Published: August 25, 2020
Review by W.A. Demers, Photos Courtesy Alderfer Auction
HATFIELD, PENN. – Alderfer Auction hosted its two-day online Collector’s Auction with selections of museum-exhibited fine art, jewelry and silver, automobiles, couture, furnishings and rugs from the collections of Edward W. Driscoll, Dr James T. Demopolous, Thomas Bateman and Wesley Emmons, among many others. The two-day total was $723,700 and, according to Christian Answini, the firm’s senior specialist for fine and decorative arts, a total of 3,018 registered bidders lined up on the phones, left absentee bids or participated via two online platforms, including Alderfer’s app. Represented among them were 23 countries – United States, Canada, United Kingdom, Australia, Russia, New Zealand, Netherlands, Singapore, Switzerland, Germany, United Arab Emirates, Italy, Saudi Arabia, France, Israel, China, Japan, Thailand, Egypt, Columbia, South Korea and Brazil. A total of 95 percent sold online and 5 percent sold to the phone/absentee bidders.
Day two kicked off with vintage and sporty automobiles, but the top money was on several examples of works by coveted Pennsylvania Impressionists previously exhibited at the James Michener Art Museum, Doylestown, Penn. George Sotter’s (1879-1953) oil on board “Gloucester,” a winter evening landscape of the fishing village on a quiet, starry night was one of those, and the 16-by-20-inch painting rose to $60,000 after 19 bids. Sotter was born and raised in Pittsburgh, Penn., but eventually made his name in Philadelphia. He studied art at the Pennsylvania Academy with artist and teacher Edward Redfield (1869-1965), a member of the regional New Hope group.
In 2017, the Michener Art Museum presented a 75-work retrospective of the little-known artist from the early Twentieth Century, his first museum retrospective in more than 60 years. After he left Pittsburgh for Gloucester, Mass., on the Atlantic Coast, Sotter painted townscapes and sailboats, and when he ultimately settled in Bucks County, Penn., he painted his best-known works of nocturnal winter landscapes, which “Gloucester” presages.
Another Sotter oil on board, “Fishing Village by Moonlight,” an evening landscape of a fishing village, with the central focus being a dry docked sailing ship under repair among the other trappings of the village, went out at $33,000. It, too, had provenance to the Michener Art Museum exhibition and measured 22 by 26 inches.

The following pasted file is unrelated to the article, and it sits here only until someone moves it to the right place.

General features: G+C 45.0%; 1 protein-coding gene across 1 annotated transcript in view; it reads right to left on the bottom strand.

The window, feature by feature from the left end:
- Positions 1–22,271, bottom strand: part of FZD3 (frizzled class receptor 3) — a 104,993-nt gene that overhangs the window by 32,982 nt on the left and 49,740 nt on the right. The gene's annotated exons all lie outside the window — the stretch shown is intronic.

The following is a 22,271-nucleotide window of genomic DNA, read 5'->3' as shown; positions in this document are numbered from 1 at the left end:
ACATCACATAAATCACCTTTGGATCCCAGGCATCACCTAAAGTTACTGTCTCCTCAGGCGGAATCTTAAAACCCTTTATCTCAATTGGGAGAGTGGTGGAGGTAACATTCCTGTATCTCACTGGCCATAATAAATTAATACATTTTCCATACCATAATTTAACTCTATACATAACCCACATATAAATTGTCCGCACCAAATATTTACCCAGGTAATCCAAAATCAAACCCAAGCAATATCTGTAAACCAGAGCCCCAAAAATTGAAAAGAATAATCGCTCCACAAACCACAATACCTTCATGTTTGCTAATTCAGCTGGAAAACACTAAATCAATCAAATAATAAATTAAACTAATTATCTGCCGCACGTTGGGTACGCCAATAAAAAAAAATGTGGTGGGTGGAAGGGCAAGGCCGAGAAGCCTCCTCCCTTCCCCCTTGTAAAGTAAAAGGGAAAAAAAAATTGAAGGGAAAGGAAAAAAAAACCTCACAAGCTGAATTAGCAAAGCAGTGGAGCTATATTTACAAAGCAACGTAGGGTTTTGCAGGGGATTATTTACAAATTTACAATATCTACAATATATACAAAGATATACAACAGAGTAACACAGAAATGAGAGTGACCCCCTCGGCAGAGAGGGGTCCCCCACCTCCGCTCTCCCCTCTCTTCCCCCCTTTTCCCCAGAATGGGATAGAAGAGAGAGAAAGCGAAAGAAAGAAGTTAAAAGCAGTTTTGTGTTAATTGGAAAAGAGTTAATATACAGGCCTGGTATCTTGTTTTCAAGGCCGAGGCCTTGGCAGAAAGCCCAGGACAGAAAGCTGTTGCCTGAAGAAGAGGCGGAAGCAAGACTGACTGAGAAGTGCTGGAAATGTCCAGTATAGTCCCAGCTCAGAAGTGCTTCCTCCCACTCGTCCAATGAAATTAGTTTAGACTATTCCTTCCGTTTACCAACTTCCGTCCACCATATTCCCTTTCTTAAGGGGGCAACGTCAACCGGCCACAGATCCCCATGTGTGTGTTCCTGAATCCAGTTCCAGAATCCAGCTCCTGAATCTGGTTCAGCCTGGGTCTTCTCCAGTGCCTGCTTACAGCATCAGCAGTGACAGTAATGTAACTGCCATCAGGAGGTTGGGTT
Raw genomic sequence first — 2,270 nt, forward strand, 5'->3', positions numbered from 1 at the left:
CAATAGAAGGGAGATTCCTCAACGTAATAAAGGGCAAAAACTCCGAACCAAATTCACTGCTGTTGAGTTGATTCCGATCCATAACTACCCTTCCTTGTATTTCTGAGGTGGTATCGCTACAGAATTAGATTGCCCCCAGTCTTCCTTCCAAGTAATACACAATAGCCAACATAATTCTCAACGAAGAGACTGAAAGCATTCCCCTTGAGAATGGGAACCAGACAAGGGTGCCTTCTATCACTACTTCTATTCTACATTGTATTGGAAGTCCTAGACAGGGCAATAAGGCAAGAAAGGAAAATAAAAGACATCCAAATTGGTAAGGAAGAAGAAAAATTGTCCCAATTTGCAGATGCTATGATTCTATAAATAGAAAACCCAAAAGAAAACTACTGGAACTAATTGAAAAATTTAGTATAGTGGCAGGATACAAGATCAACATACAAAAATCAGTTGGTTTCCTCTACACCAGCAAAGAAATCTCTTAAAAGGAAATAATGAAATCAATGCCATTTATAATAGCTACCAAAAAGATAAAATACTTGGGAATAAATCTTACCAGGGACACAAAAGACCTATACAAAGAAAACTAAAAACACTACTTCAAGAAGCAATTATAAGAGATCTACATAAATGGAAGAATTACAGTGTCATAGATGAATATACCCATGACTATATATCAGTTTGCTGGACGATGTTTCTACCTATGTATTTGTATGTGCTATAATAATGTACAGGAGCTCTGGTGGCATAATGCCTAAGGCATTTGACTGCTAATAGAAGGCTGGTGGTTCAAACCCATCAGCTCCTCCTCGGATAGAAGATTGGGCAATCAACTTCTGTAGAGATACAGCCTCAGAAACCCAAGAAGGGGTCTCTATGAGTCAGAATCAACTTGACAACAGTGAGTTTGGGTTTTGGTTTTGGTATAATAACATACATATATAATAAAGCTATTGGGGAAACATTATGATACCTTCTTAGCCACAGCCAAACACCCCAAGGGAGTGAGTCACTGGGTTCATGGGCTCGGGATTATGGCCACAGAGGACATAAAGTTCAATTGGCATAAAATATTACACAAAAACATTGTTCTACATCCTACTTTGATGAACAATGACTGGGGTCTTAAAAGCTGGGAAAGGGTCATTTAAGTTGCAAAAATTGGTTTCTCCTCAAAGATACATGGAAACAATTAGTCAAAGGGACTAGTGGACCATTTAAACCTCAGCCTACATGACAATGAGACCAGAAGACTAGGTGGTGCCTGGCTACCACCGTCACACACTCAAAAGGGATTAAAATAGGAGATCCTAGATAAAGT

Walter Emerson Baum (1884-1956) was represented by “Spring,” an oil on canvas of a country landscape in spring with a stream leading to an arched bridge and homestead. Signed and measuring 20 by 24 inches, it was bid to $4,200.
There was another wintry scene with Michener exhibition provenance that bidders liked. There were 11 bids for Charles Hargens’ (1893-1997) painting that combined a winter scene with history, and his “Washington Crossing, 1776” found a buyer at $7,200. The 21-by-40-inch oil on canvas, signed lower left, featured George Washington on the evening of his famous crossing.
A more summery scene, Laurence A. Campbell’s (b 1939) “Flower Garden in Carversville,” an Impressionist painting of a large home with woman tending a colorful garden, 16 by 20 inches, achieved $6,600.
“The top fine art went to collectors in New York and Bucks County, Penn.,” said Answini. “They came to us from a family member of the estate that loaned them to the Michener.”
Orientalists chased a Far East photograph album from the 1870s to $9,000. Measuring 12 by 15½ by 2½ inches, inside its lacquered covers with gilt decorative scenes on front and back were 74 mounted albumen photographs with subject matter ranging from buildings and foreign settlement regions in Canton, areas of Hong Kong, and areas of Japan, as well as images showing damage to Canton after a tornado struck in the 1870s. The album included several folded panoramic photographs of Amoy (now known as Xiamen) China and Hong Kong. There were several images of Western businessmen and their families during leisure time and at parties, as well as numerous portraits of Japanese men, women, musicians, modes of travel, Sumo wrestlers, execution scenes and other images.
Jewelry, on day one of the auction, covered the color spectrum from the neutral palette of diamonds to the subtle and brilliant shades of aquamarine and amethyst. Nearly 100 pieces of silver followed, with a monumental sterling silver jeweled chess set commanding attention from bidders. Not surprisingly given the current panache of vintage men’s wristware, a trio of Rolex watches took top honors for the day. They were led by a Rolex Oyster Perpetual Pepsi GMT Master wristwatch, Serial Number 5282807, Model 1675, which realized $19,200. The circa 1978 model derives its moniker from the round blue and red bezel. It was noted as currently running but not tested or guaranteed and included Rolex boxes and paperwork. Fetching $15,600 was a circa 1947 or 1960 Rolex Oyster Perpetual Submariner, officially certified to 660 feet and sporting a black bezel on a stainless steel body. A Rolex Oyster Perpetual Explorer Albino wristwatch took $14,400. It came fitted with a black leather band and bore Serial Number 36036, Model 6610, circa 1954.